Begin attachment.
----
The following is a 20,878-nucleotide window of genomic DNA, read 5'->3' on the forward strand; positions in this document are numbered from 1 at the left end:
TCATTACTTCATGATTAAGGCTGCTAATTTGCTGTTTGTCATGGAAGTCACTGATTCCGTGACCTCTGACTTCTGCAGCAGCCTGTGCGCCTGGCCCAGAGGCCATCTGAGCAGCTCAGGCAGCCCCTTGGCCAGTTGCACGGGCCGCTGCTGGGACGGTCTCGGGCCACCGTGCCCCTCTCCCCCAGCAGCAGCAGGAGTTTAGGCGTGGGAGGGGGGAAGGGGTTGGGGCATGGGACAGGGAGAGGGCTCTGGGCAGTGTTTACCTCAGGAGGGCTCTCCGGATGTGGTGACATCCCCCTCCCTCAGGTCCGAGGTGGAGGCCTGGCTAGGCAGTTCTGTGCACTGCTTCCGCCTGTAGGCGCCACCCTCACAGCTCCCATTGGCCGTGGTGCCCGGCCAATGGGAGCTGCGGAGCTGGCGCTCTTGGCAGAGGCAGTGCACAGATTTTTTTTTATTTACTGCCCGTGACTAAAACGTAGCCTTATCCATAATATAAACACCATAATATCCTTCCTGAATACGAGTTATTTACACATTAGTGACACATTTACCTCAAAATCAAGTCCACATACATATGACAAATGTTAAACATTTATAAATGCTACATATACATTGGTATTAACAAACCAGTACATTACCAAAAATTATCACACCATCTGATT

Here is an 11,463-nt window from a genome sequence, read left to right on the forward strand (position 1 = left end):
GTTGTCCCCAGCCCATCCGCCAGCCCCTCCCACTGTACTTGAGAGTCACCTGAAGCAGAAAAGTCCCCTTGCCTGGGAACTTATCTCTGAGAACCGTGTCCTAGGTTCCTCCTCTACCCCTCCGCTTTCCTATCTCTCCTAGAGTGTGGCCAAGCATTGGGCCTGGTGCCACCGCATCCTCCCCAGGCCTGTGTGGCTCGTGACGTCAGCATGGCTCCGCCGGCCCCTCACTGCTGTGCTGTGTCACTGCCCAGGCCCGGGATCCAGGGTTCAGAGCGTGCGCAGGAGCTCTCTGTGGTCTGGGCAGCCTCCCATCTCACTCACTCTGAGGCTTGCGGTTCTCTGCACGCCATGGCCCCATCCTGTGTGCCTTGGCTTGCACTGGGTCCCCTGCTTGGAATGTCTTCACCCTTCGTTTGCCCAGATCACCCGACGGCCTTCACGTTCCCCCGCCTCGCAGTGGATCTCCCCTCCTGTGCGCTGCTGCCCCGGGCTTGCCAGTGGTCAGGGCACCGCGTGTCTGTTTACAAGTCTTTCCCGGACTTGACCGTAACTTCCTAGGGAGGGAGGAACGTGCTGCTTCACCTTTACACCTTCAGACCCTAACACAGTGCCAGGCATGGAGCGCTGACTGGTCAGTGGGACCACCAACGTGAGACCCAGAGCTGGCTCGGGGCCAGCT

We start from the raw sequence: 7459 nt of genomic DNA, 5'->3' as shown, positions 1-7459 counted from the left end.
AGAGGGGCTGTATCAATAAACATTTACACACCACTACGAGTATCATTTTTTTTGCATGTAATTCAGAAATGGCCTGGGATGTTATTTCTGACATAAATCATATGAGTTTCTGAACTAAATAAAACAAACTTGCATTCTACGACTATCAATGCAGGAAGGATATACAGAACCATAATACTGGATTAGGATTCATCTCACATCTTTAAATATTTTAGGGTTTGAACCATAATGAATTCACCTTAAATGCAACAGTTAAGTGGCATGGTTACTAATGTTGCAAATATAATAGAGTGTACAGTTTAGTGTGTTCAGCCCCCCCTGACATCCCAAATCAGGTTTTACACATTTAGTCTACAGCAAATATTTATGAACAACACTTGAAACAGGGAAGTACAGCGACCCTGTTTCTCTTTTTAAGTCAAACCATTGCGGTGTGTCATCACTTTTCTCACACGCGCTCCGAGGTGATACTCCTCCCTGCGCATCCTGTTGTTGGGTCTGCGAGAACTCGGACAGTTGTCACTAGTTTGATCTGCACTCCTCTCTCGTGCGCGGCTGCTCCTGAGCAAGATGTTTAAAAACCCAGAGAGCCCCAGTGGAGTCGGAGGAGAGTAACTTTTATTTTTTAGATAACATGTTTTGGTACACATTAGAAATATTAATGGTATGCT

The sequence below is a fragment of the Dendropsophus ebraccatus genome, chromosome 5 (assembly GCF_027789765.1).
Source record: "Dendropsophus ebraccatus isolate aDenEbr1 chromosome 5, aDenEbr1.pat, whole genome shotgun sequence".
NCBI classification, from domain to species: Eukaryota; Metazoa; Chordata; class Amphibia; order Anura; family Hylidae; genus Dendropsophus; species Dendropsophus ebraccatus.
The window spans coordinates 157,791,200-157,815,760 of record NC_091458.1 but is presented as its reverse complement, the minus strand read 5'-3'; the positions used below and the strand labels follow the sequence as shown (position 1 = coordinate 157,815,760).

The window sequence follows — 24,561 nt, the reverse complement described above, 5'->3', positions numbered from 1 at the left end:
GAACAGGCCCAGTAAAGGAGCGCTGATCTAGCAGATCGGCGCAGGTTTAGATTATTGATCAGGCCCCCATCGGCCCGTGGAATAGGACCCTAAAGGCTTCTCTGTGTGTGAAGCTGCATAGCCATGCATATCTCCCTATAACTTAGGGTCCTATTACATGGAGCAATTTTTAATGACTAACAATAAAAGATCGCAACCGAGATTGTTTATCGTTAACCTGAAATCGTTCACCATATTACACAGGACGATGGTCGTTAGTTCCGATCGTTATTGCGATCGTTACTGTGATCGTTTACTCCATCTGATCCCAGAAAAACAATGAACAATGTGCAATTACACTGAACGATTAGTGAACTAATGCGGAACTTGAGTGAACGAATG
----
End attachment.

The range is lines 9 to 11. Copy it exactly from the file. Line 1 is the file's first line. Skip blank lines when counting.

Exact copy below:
NCBI classification, from domain to species: Eukaryota; Metazoa; Chordata; class Amphibia; order Anura; family Hylidae; genus Dendropsophus; species Dendropsophus ebraccatus.
The window spans coordinates 157,791,200-157,815,760 of record NC_091458.1 but is presented as its reverse complement, the minus strand read 5'-3'; the positions used below and the strand labels follow the sequence as shown (position 1 = coordinate 157,815,760).

The window sequence follows — 24,561 nt, the reverse complement described above, 5'->3', positions numbered from 1 at the left end: